• Dinah Vincent

'The strength to which this irritating weakness is related'

I heard this phrase on RNZ National over the weekend—it was used to talk about the illusion of perfect relationships. Philosopher Alain de Boton was interviewed about his latest book Calm: Educate yourself in the art of remaining calm, and learn how to defend yourself from panic and fury.


Perversely, I must report that listening jolted me from my Sunday morning calm to some excitement.


That phrase, 'the strength to which this irritating weakness is related' connected to the way I've been thinking about Gallup Strengths for Tea & Toast Online with my colleague Kristen Gyorgak.


Tropical fish, Kiril Aglichev on Unsplash.

The image of the fish and the water is central to understanding the Strengths model.


We swim best when we are in water that suits us—and we may not even notice the water because we are so comfortable there. That 'water' may be a competitive environment, an opportunity to help others, or the chance to solve a problem (or many other things). It's not until someone else comments on how well we swim that we realise we have strength in that water.


Sometimes, seeing others flounder helps us recognise our strengths, and theirs. As we 'stay home, save lives' we've had lots of opportunity to see how others have responded to changes.


What has been easy for you, may be proving challenging for someone in your bubble or at work. You may have found yourself becoming annoyed by someone else's inability to understand or achieve something. If it's so obvious for you, why can't they do it too?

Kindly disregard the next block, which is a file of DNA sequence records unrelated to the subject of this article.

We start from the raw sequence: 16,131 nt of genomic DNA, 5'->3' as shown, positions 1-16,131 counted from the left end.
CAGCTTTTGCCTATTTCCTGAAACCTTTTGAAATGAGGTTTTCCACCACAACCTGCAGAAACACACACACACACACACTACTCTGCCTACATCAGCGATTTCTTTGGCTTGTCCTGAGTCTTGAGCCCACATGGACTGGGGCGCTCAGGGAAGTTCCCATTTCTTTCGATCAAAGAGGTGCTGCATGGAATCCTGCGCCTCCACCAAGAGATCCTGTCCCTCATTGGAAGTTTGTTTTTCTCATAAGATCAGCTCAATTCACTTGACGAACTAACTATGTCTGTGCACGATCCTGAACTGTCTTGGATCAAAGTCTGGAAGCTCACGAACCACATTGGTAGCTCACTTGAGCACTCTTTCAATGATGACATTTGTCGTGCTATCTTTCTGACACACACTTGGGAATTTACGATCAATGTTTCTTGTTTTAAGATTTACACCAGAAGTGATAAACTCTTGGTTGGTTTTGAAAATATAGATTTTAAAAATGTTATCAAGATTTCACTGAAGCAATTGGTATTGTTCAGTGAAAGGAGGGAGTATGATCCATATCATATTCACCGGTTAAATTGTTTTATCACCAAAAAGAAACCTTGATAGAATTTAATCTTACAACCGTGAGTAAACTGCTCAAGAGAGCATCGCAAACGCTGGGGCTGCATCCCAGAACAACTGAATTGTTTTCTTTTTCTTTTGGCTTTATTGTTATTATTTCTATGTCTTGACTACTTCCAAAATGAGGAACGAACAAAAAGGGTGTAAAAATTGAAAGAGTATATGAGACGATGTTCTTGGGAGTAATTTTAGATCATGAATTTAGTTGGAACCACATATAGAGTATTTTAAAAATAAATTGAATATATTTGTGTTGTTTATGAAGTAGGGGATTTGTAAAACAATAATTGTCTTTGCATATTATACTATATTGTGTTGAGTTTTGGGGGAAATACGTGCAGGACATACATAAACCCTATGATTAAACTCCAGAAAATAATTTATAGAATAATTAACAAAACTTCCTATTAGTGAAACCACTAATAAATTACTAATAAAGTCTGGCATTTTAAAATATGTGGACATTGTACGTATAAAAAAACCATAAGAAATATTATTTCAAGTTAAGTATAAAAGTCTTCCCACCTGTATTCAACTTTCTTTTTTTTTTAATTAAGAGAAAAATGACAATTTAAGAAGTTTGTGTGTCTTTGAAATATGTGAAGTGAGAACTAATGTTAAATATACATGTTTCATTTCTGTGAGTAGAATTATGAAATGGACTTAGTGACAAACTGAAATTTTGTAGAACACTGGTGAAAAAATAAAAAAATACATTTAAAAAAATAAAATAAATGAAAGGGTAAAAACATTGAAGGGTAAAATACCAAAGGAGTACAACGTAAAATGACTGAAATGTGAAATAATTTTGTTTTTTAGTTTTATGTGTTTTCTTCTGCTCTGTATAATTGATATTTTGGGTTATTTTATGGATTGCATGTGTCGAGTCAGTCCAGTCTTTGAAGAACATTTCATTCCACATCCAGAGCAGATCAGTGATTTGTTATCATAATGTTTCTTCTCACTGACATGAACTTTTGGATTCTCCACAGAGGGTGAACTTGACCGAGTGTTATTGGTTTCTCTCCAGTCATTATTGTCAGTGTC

Applying de Boton's encouragement to look for the related strength to that irritating weakness captures another image central to strengths: that of balconies and basements. We're on the balcony of our strengths when they are working for us and those around us. We're in the basement of our strengths when we overuse or misapply them, instead of aiming them at the situation.


People with futuristic or analytical talents may be able to find a different level of engagement at the moment. For them, this situation may feel like a balcony moment. But work or bubble mates with other strengths may experience that engagement as basement behaviour.


From another angle, those who are currently obsessing about grocery orders may be in the basement of the discipline that ordinarily contributes to your organised home or office. People who are in every online meeting and event may be in the basement of the significance which is usually directed at motivating and influencing others.


More than ever, it is time to be kind—to yourself and others, recognising the water may not suit everyone right now.


Use The fish & the water activity sheet for yourself, or share it with your team.












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